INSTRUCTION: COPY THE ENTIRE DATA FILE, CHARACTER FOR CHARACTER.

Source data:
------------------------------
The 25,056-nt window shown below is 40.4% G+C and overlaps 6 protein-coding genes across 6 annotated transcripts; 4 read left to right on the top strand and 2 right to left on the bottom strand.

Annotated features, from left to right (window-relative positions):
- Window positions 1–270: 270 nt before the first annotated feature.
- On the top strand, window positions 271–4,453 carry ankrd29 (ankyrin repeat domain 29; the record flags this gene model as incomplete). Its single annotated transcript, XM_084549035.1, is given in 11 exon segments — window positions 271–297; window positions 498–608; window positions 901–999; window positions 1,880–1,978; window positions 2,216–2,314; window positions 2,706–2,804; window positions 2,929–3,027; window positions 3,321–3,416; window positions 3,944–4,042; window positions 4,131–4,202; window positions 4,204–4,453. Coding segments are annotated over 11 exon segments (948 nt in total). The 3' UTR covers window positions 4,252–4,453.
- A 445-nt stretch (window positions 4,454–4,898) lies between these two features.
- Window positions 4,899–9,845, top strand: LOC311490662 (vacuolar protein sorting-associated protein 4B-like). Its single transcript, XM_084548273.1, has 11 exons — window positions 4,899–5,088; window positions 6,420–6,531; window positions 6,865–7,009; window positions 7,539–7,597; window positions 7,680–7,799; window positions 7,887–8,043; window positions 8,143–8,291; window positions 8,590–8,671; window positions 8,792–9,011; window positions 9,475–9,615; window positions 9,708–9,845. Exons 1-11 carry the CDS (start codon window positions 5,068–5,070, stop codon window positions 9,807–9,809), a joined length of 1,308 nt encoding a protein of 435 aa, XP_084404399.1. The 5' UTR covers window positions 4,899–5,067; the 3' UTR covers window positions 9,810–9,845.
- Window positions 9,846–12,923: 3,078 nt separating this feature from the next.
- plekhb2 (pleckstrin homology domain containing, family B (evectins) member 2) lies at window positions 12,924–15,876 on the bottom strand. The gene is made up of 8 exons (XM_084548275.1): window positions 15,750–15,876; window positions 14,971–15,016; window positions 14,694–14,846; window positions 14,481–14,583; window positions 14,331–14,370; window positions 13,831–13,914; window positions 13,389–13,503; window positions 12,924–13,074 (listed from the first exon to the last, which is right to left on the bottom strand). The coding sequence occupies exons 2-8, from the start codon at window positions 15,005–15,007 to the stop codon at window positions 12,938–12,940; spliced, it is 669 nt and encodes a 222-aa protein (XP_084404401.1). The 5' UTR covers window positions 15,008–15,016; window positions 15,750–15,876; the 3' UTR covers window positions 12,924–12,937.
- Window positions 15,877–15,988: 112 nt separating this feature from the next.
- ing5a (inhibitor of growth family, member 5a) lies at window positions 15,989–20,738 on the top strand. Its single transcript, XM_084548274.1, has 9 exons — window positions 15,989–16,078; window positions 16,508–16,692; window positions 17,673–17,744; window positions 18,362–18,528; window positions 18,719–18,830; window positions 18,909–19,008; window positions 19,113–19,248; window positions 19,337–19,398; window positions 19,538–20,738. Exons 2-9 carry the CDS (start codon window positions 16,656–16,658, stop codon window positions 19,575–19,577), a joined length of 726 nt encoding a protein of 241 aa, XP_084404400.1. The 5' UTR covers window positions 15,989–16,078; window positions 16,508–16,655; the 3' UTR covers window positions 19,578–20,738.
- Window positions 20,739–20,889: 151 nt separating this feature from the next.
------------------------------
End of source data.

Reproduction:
The 25,056-nt window shown below is 40.4% G+C and overlaps 6 protein-coding genes across 6 annotated transcripts; 4 read left to right on the top strand and 2 right to left on the bottom strand.

Annotated features, from left to right (window-relative positions):
- Window positions 1–270: 270 nt before the first annotated feature.
- On the top strand, window positions 271–4,453 carry ankrd29 (ankyrin repeat domain 29; the record flags this gene model as incomplete). Its single annotated transcript, XM_084549035.1, is given in 11 exon segments — window positions 271–297; window positions 498–608; window positions 901–999; window positions 1,880–1,978; window positions 2,216–2,314; window positions 2,706–2,804; window positions 2,929–3,027; window positions 3,321–3,416; window positions 3,944–4,042; window positions 4,131–4,202; window positions 4,204–4,453. Coding segments are annotated over 11 exon segments (948 nt in total). The 3' UTR covers window positions 4,252–4,453.
- A 445-nt stretch (window positions 4,454–4,898) lies between these two features.
- Window positions 4,899–9,845, top strand: LOC311490662 (vacuolar protein sorting-associated protein 4B-like). Its single transcript, XM_084548273.1, has 11 exons — window positions 4,899–5,088; window positions 6,420–6,531; window positions 6,865–7,009; window positions 7,539–7,597; window positions 7,680–7,799; window positions 7,887–8,043; window positions 8,143–8,291; window positions 8,590–8,671; window positions 8,792–9,011; window positions 9,475–9,615; window positions 9,708–9,845. Exons 1-11 carry the CDS (start codon window positions 5,068–5,070, stop codon window positions 9,807–9,809), a joined length of 1,308 nt encoding a protein of 435 aa, XP_084404399.1. The 5' UTR covers window positions 4,899–5,067; the 3' UTR covers window positions 9,810–9,845.
- Window positions 9,846–12,923: 3,078 nt separating this feature from the next.
- plekhb2 (pleckstrin homology domain containing, family B (evectins) member 2) lies at window positions 12,924–15,876 on the bottom strand. The gene is made up of 8 exons (XM_084548275.1): window positions 15,750–15,876; window positions 14,971–15,016; window positions 14,694–14,846; window positions 14,481–14,583; window positions 14,331–14,370; window positions 13,831–13,914; window positions 13,389–13,503; window positions 12,924–13,074 (listed from the first exon to the last, which is right to left on the bottom strand). The coding sequence occupies exons 2-8, from the start codon at window positions 15,005–15,007 to the stop codon at window positions 12,938–12,940; spliced, it is 669 nt and encodes a 222-aa protein (XP_084404401.1). The 5' UTR covers window positions 15,008–15,016; window positions 15,750–15,876; the 3' UTR covers window positions 12,924–12,937.
- Window positions 15,877–15,988: 112 nt separating this feature from the next.
- ing5a (inhibitor of growth family, member 5a) lies at window positions 15,989–20,738 on the top strand. Its single transcript, XM_084548274.1, has 9 exons — window positions 15,989–16,078; window positions 16,508–16,692; window positions 17,673–17,744; window positions 18,362–18,528; window positions 18,719–18,830; window positions 18,909–19,008; window positions 19,113–19,248; window positions 19,337–19,398; window positions 19,538–20,738. Exons 2-9 carry the CDS (start codon window positions 16,656–16,658, stop codon window positions 19,575–19,577), a joined length of 726 nt encoding a protein of 241 aa, XP_084404400.1. The 5' UTR covers window positions 15,989–16,078; window positions 16,508–16,655; the 3' UTR covers window positions 19,578–20,738.
- Window positions 20,739–20,889: 151 nt separating this feature from the next.